In the rush to get over hot sand and into the surf, the plant life of a dune is often overlooked.

Fun surprises take shape when a more focused look at a dune’s plants are studied.

Just as in a fallow field alongside a road, a dune is made up of a great variety of plants if one takes the time to look at them individually. The plants come in various shapes. Some are upright, some full and shrubby, others may sprawl or wander vine-like, weaving in and around other plants. Some plants are tall and wispy, too delicate seeming for the harsh dry, salty, windy, relentlessly sunny location of a beach-side dune.

And yet, looked at closely, the colorful array of blooms in a dune can be quite surprising. Leaf colorations range from greens to grays. Stages of blooms may present what look like different plants.

One plant, sporting many personalities, was the highlight of a recent visit to the dunes next to the Univer-sity of Texas Rio Grande Valley Coastal Studies Laboratory at the Isla Blanca County Park beachfront on South Padre Island.

The mixture of bloom stages of this particular plant made it a challenge to identify. The pink-and-white-striped tiny ball of the bud stage looked like something from a bowl of Christmas candy. As the flower heads began to open, white petals (ray flowers) were revealed with bright yellow centers (disk flowers). The under-side of the white petals remain a dark violet-red when the flower is fully open.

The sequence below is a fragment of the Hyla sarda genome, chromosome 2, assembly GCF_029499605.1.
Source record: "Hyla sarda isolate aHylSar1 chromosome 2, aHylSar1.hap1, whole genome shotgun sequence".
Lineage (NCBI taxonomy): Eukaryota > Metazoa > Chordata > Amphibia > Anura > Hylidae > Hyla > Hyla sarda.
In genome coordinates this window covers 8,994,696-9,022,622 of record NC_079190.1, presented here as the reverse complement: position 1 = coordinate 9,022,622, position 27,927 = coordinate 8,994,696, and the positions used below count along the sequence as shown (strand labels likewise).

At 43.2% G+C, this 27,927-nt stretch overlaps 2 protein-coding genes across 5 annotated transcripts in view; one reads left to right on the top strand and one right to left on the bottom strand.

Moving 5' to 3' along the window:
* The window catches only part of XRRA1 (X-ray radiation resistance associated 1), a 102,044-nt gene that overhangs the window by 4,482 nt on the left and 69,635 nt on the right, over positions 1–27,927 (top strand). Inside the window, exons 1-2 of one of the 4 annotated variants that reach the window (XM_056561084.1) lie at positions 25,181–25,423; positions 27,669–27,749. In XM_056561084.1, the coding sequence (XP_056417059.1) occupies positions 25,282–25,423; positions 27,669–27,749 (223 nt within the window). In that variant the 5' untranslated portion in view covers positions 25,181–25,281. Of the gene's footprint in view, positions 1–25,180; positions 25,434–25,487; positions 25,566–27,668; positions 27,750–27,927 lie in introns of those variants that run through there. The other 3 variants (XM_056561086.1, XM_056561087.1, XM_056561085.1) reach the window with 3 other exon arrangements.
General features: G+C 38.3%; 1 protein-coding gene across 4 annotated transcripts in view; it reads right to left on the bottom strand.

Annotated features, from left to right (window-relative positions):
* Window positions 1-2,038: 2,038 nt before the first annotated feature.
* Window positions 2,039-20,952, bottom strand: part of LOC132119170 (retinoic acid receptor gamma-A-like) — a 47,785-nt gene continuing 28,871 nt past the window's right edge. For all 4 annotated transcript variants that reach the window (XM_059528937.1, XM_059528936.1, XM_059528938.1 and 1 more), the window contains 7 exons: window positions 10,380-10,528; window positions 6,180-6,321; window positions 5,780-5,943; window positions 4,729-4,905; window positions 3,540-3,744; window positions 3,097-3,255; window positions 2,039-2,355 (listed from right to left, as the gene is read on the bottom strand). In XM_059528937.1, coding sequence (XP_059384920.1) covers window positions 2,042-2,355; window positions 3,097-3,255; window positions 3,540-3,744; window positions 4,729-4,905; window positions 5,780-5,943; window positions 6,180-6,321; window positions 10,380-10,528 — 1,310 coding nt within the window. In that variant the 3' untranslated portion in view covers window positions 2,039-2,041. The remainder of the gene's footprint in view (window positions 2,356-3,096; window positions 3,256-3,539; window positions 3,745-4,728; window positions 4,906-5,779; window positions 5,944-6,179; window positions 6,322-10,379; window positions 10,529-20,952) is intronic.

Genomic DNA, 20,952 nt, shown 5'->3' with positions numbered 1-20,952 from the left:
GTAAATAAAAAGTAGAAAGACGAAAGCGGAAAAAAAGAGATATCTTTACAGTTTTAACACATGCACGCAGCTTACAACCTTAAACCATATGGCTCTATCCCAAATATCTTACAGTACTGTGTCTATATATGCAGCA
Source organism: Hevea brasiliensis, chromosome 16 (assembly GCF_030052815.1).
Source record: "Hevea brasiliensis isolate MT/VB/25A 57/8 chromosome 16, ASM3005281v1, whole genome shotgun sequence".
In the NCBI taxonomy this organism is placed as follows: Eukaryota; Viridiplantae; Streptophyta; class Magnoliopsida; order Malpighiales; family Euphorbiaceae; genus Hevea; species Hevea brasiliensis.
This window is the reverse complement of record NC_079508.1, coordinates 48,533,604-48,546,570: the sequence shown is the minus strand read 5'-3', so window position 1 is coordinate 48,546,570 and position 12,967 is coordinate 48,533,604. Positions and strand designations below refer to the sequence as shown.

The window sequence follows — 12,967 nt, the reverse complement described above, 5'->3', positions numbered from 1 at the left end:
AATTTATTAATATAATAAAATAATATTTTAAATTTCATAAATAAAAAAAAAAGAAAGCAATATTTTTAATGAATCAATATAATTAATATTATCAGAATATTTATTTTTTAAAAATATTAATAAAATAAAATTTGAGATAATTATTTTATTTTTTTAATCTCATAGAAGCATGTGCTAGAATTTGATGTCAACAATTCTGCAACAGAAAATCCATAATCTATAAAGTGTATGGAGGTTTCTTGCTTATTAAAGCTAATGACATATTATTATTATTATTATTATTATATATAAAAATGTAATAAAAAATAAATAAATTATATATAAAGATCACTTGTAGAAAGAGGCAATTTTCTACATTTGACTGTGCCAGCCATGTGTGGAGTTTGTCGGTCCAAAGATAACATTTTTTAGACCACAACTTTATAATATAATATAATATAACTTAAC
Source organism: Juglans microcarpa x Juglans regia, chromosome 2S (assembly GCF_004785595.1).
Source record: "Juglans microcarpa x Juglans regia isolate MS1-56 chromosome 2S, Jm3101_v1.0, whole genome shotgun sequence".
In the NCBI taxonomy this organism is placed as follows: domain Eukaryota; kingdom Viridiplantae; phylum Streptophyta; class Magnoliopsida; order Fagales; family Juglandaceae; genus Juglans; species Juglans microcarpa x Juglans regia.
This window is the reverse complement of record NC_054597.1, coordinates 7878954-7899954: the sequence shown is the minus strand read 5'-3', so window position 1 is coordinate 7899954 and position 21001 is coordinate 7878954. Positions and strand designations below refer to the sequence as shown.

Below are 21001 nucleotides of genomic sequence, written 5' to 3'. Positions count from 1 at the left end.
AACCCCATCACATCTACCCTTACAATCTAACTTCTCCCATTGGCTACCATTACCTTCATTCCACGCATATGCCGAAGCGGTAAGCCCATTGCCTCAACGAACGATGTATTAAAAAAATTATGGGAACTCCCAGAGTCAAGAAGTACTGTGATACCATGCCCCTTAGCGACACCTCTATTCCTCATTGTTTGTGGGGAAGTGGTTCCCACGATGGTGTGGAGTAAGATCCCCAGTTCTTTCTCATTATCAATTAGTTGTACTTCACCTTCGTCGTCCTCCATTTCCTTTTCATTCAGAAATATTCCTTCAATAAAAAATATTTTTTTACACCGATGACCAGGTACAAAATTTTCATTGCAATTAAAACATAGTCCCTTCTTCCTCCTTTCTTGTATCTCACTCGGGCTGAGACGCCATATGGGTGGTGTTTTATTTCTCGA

The fun mystery plant turned out to be lazy daisy (Aphanostephus ramosissimus). A sand and sun lover, it is an annual plant that grows close to the ground. The flowers begin opening about mid-morning, which some say is how it gets its name.

Lazy daisy is native to the southwestern and south-central United States and central and northern Mexico. It is prevalent in our coastal regions and inland. It is high heat and salt tolerant with low water requirements. An easy plant to propagate by seed, it is an excellent species to include in a rock or xeriscape garden.

Anita Westervelt is a Texas Master Naturalist and provides monthly articles to The Monitor.